2018 Fantasy Baseball Draft Prep: Deep sleepers from every MLB team

By far the most common question I've been asked this preseason is: "Who is this year's Travis Shaw?"

Let's be honest, if I just give you one name my chances of being right are pretty slim. Shaw had an ADP outside the top 300 last year and delivered an outstanding year. He was one of 32 names in the 2017 edition of this article

In case you didn't click, that list included guys like Shaw, Luis Severino, Jose Berrios and Steve Souza. Of course, it also featured names like Carter Capps, Nathan Karns and Zack Wheeler. A deep sleeper is no sure thing, but as guys who drafted Shaw and Severino can tell you, it's a lot of fun when they hit.

Once again, I'll give you a short blurb on each player and go a little more in depth on my favorite in each division. The ADP below is their Fantasy Pros' consensus ADP. Only players outside of the top 250 were considered.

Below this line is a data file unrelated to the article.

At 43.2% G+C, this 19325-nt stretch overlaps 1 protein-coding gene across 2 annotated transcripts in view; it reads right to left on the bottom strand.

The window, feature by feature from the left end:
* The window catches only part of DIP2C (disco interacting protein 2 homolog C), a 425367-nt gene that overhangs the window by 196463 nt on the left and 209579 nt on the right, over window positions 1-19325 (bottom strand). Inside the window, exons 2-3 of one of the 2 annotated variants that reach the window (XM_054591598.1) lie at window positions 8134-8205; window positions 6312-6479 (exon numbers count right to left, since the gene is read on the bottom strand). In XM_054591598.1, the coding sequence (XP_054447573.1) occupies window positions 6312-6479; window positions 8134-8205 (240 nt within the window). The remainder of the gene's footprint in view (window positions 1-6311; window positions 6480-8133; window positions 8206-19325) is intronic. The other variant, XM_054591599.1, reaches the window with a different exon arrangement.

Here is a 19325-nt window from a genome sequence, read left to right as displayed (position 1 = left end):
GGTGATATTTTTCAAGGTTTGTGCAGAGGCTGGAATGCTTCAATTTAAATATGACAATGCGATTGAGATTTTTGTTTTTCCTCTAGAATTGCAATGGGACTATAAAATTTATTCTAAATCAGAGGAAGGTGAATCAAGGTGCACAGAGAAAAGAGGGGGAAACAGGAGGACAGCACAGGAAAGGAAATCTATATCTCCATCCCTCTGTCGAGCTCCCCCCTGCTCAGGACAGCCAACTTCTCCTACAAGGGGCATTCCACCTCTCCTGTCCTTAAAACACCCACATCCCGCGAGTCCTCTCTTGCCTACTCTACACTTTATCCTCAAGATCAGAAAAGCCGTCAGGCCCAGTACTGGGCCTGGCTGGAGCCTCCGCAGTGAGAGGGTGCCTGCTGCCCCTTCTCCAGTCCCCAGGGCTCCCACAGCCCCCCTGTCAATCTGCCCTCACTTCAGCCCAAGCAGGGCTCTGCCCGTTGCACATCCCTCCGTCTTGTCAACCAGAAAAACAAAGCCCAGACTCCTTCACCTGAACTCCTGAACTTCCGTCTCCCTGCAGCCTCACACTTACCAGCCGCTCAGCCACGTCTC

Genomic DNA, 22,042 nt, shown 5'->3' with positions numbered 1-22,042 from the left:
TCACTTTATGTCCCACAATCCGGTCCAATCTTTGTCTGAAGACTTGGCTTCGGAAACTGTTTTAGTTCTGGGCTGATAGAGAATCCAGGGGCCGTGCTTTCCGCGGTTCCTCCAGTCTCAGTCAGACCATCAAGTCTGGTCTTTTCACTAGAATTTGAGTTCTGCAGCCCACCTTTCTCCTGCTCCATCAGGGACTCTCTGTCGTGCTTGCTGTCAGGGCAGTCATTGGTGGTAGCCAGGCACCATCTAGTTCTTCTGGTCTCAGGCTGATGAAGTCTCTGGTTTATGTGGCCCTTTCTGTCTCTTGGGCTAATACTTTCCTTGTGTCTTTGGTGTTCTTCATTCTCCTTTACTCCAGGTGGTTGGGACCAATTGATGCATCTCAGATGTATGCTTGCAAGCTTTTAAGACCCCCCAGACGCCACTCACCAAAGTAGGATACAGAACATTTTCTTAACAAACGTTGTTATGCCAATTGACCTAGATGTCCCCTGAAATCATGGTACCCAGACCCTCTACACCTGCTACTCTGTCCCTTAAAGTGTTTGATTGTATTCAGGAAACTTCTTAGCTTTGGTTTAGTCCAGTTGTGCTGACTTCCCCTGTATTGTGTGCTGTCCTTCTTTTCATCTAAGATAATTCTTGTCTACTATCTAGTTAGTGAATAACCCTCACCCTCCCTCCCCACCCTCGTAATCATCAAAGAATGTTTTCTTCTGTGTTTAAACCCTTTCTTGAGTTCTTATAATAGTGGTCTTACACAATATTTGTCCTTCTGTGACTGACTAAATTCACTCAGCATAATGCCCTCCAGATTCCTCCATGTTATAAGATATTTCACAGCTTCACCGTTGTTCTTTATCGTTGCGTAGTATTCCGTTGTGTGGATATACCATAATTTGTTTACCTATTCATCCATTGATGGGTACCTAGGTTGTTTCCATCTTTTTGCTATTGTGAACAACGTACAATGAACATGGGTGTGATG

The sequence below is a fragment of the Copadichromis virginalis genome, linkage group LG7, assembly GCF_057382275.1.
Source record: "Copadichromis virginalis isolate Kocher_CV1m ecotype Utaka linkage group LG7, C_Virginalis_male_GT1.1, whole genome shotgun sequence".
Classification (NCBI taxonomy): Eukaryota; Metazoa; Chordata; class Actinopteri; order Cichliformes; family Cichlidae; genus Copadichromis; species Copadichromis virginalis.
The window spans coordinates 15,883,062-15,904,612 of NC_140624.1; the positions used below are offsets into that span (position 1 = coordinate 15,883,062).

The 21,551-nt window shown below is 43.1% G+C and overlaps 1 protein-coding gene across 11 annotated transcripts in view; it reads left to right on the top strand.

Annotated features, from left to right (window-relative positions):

AL East
Gleyber Torres New York Yankees SS
Torres' ADP will be crushed by Neil Walker and Brandon Drury , but those two won't stand in the prospect's path once he's deemed ready.
Hanley Ramirez Boston Red Sox DH
It really looks like Alex Cora is serious about hitting HanRam in the middle of the order. 
Randal Grichuk Toronto Blue Jays LF
Grichuk's pop should play even better at the Rogers Centre.
Austin Hays Baltimore Orioles RF
There's huge power potential here, and Mark Trumbo's injury could give Hays an early path to playing time.
Nathan Eovaldi Tampa Bay Rays SP
Eovaldi has never been as good as the radar gun suggests he should be, but it's a great park with a great outfield defense behind him.

Randal Grichuk has spent his big league career in a park (Busch Stadium) that is well below average for right-handed power hitters. Even so, his 162-game pace over the past two seasons is 30 home runs. His new home rates as slightly above average for home runs, and there's little to stand in the way of his playing time.